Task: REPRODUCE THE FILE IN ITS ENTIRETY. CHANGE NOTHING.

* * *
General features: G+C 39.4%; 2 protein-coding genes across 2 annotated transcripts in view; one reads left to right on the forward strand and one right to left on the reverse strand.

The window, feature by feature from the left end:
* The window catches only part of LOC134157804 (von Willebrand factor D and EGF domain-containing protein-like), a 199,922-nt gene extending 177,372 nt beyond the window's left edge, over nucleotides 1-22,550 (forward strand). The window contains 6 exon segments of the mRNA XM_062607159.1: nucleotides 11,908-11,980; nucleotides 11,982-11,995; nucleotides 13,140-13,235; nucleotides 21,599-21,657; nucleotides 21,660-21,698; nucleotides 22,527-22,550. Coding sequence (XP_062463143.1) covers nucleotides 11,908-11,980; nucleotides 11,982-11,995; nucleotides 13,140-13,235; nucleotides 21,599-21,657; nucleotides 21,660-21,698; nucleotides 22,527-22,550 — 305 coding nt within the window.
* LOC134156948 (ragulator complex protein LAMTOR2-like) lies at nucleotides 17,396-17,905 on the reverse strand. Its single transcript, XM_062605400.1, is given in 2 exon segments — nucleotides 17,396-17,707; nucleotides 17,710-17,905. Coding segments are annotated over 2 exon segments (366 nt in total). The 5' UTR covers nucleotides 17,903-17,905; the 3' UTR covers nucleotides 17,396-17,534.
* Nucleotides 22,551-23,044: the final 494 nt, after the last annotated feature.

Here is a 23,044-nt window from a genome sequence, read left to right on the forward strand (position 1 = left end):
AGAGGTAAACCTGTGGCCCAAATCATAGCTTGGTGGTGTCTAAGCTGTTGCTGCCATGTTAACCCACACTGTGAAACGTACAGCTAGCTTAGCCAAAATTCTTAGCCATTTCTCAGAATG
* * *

General features: G+C 39.4%; 2 protein-coding genes across 2 annotated transcripts in view; one reads left to right on the forward strand and one right to left on the reverse strand.

The window, feature by feature from the left end:
* The window catches only part of LOC134157804 (von Willebrand factor D and EGF domain-containing protein-like), a 199,922-nt gene extending 177,372 nt beyond the window's left edge, over nucleotides 1-22,550 (forward strand). The window contains 6 exon segments of the mRNA XM_062607159.1: nucleotides 11,908-11,980; nucleotides 11,982-11,995; nucleotides 13,140-13,235; nucleotides 21,599-21,657; nucleotides 21,660-21,698; nucleotides 22,527-22,550. Coding sequence (XP_062463143.1) covers nucleotides 11,908-11,980; nucleotides 11,982-11,995; nucleotides 13,140-13,235; nucleotides 21,599-21,657; nucleotides 21,660-21,698; nucleotides 22,527-22,550 — 305 coding nt within the window.
* LOC134156948 (ragulator complex protein LAMTOR2-like) lies at nucleotides 17,396-17,905 on the reverse strand. Its single transcript, XM_062605400.1, is given in 2 exon segments — nucleotides 17,396-17,707; nucleotides 17,710-17,905. Coding segments are annotated over 2 exon segments (366 nt in total). The 5' UTR covers nucleotides 17,903-17,905; the 3' UTR covers nucleotides 17,396-17,534.
* Nucleotides 22,551-23,044: the final 494 nt, after the last annotated feature.

Here is a 23,044-nt window from a genome sequence, read left to right on the forward strand (position 1 = left end):
AGAGGTAAACCTGTGGCCCAAATCATAGCTTGGTGGTGTCTAAGCTGTTGCTGCCATGTTAACCCACACTGTGAAACGTACAGCTAGCTTAGCCAAAATTCTTAGCCATTTCTCAGAATG